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Mariachiara Gasparini is an Assistant Professor of Chinese Art and Architectural History at the University of Oregon. Previously, she taught Asian Art History at the University of California, Riverside, San Jose State University, San Francisco State University, and Santa Clara University. She studied Oriental Languages and Civilization at the University of Oriental Studies in Naples, Italy, earned an M.A. in East Asian Art History from Sotheby’s Institute of Art in London, U.K., and received her Ph.D. in Transcultural Studies: Global Art History from Ruprecht Karl University of Heidelberg, Germany. Gasparini's interests include historical, theoretical, and visual investigation of the history of Eurasian art and culture. Her research focuses on Chinese and Central Asian textiles, material culture, wall painting, artist’s praxis, and Sino-Iranian and Turko-Mongol interactions. She collaborates with museums and institutions worldwide. Between 2012 and 2014, she analyzed and cataloged the Turfan Textile Collection in the Museum of Asian Art in Berlin with the support of the International Dunhuang Project at the British Library, and, in 2016, she compiled the annotated Italian bibliography for the project Buddhist Mural of Kucha on the Northern Silk Road at the Saxony Academy of Science and the University of Leipzig. She is the author of Transcending Patterns: Silk Road Cultural and Artistic Interactions through Central Asian Textiles (University of Hawai’i Press, 2019), and, of Chapter 6: “Beyond Space and Time: Sino-Iranian Textiles and the Creation of Eurasian Religious Material and Visual Cultures of Power and Sanctity,” in Persian Cultures of Power and the Entanglement of the Afro-Eurasian World, edited by Matthew Canepa (Getty Research Institute Publications, 2024). She is also currently co-editing Volume 6: Trade and Industry: Global Circulation of Local Manufacture, and the Migration and Consumption of Textile Products, both Historically and Contemporaneously of Bloomsbury Encyclopedia of World Textiles. 

Dr. Gasparini is a recipient of the Henry Luce Foundation China Studies Early Career Fellowship 21-22. Her new research project focuses on Tuyuhun and early Tibetan material culture across Qinghai and Sichuan Provinces, and the trans-Himalayas.


Among her other publications:

“The ‘Mongol’ Cloud Collar of Serbian Despot John Oliver: A Historical and Iconographic Investigation.” The Journal of Transcultural Studies. Vol.12, No. 1. (2022): Forthcoming (Co-authored with Dr. Vladimir Aleksic, Department of History, Faculty of Philosophy, University of Niš, Serbia).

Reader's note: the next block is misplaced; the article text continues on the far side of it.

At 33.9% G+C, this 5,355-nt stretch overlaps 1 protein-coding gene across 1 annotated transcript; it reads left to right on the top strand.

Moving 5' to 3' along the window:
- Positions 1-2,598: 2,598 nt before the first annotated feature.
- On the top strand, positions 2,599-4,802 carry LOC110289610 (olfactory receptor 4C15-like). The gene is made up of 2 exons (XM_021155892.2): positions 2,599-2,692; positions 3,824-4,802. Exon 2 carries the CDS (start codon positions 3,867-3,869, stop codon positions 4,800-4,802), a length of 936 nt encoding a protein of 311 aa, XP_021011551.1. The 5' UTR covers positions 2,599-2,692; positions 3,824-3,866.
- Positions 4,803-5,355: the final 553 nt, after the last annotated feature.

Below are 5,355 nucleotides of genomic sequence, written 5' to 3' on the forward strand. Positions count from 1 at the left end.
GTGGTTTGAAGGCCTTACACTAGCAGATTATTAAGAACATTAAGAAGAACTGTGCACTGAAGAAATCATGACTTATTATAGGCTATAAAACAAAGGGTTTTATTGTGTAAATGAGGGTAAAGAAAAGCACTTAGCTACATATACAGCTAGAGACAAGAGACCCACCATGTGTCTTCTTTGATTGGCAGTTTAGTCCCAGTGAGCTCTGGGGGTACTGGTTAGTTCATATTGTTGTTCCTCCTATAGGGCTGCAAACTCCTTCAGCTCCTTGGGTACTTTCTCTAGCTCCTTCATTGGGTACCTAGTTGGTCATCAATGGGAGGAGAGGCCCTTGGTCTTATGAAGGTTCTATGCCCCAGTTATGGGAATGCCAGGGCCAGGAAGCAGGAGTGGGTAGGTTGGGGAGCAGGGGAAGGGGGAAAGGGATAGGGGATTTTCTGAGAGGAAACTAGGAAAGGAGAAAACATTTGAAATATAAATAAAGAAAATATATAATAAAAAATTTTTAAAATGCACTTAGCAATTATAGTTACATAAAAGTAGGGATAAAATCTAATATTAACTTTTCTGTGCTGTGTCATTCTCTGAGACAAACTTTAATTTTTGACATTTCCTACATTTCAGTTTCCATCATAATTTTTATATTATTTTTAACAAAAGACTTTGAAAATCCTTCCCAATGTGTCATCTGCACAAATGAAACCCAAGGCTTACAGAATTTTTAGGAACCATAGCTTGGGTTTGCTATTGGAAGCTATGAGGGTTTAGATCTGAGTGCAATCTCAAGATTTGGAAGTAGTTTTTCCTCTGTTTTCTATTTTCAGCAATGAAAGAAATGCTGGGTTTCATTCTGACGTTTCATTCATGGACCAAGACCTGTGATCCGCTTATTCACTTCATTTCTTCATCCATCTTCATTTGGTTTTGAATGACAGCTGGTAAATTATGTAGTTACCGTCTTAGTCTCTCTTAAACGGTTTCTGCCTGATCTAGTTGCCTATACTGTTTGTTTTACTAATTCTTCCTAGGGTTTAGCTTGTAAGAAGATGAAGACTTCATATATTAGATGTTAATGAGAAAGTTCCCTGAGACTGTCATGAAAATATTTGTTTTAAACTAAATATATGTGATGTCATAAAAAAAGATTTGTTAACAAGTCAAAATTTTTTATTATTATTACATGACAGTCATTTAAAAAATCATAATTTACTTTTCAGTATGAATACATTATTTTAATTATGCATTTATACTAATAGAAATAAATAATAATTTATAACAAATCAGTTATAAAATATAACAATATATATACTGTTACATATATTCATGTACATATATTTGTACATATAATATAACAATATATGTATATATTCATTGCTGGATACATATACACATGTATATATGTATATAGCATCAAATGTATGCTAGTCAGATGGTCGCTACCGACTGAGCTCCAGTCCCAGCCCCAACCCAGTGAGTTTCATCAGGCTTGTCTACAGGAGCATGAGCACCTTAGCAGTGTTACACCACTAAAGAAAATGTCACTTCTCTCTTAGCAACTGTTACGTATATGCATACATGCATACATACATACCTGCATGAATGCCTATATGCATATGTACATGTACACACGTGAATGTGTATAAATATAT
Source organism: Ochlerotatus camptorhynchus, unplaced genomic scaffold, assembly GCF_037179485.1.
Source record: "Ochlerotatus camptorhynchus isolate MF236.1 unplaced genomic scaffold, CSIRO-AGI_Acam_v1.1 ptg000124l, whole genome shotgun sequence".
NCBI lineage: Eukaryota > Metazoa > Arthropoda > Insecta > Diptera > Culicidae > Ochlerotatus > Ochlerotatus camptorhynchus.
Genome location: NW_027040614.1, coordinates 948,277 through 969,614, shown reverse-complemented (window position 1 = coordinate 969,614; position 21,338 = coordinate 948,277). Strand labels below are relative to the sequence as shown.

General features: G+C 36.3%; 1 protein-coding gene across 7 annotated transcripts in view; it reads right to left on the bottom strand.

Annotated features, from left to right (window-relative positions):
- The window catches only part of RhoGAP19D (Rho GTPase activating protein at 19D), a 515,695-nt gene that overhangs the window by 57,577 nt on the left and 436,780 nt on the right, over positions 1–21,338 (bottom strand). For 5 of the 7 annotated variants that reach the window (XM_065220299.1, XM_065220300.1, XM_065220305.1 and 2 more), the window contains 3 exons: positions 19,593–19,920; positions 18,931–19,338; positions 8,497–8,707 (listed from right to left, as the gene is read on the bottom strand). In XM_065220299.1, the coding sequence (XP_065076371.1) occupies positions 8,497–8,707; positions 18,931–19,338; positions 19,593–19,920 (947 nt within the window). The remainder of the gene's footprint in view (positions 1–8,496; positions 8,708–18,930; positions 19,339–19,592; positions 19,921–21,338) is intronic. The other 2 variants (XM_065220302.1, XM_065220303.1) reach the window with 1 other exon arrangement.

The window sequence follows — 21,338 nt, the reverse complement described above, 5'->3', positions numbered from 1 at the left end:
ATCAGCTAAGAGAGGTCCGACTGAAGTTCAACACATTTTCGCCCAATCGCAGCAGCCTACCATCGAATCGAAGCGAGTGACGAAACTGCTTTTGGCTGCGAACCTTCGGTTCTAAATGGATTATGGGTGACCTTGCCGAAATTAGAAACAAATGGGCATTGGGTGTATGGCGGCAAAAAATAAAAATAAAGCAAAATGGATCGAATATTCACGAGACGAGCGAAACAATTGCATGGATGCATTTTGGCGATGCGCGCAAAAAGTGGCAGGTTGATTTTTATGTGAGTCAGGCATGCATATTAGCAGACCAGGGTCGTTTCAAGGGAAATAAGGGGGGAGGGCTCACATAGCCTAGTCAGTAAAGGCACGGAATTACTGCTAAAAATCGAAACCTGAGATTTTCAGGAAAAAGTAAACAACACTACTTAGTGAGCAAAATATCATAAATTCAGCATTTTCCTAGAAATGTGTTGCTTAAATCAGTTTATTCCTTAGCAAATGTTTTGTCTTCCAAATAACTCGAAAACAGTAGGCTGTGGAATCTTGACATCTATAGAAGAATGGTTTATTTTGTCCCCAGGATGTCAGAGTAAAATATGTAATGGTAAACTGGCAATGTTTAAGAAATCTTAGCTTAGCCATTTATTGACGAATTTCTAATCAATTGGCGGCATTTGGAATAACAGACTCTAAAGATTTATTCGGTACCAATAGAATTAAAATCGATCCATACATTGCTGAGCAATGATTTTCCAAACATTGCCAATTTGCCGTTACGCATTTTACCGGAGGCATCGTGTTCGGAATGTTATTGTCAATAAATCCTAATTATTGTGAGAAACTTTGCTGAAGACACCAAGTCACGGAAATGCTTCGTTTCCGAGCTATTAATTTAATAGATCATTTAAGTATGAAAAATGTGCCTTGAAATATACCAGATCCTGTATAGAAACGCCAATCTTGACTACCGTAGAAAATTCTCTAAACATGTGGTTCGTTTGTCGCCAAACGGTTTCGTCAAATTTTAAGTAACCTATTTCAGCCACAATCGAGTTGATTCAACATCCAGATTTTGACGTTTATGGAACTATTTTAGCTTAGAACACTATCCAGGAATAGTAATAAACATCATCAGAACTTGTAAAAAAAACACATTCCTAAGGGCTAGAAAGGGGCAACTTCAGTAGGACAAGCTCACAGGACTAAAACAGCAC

“Collars and Wing Sleeves as Marks of Buddhist Royal Patronage.” Connecting the Art, Literature, and Religion of South and Central Asia: Studies in Honor of Monika Zin. Edited by Ines Konczak-Nagel, Satomi Hiyama, and Astrid Klein. New Delhi: Dev Publishers & Distributors, 2022; 129-138.

 “A Tent for the Afterlife: Remarks on a Qinghai-Sichuanese Panel.” Acta Via Serica. Vol. 6, No.2. (2021): 61-90.

 “Sasanian Textiles” and the “Tang Cosmopolitan Style.” Sasanian Studies. Late Antique Iranian World. Vol I. (2021): 81-97. 

“Sino-Iranian Textile Patterns in Trans-Himalayan Areas.” Silk Road, vol. 14 (2016): 84-96.

“Woven Mythology. The Textile Encounter of Makara, Senmurv and Phoenixes.” Global Textile Encounters: China, India, Europe. Ancient Textile Series 20, ed. by Marie-Louise Nosch, Zhao Feng, and Lotika Varadarajan. Oxbow Books, 2014; 119-126.

“A Mathematic Expression of Art: Sino-Iranian and Uighur Textiles Interactions and the Turfan Textile Collection in Berlin.” Transcultural Studies Journal 1, (2014): 134-163.

“The Silk Cover of the Admonitions Scroll: Aesthetic and Visual Analysis.” Ming and Qing Studies (2013): 161-218.



ARH 207 History of Indian Art

ARH 208 History of Chinese Art 

ARH 325 Islamic Art (focusing on China and Central Asia)

ARH 382 Arts of the Silk Road

ARH 387 Chinese Buddhist Art

ARH 4/510 Arts of the Silk Road

ARH 4/581 Through the Looking Glass: Chinese Textiles, Fashion, and Art

ARH 4/581 Chinese Architecture

ARH 4/581 Chinese Funerary Art

ARH 607 Who Owns Art? Provenance, Acquisition, and Ownership



OFFICE HOURS: TR 1:00 - 3:00 pm; LA 217 or

Zoom: Meeting ID: 804 339 9040






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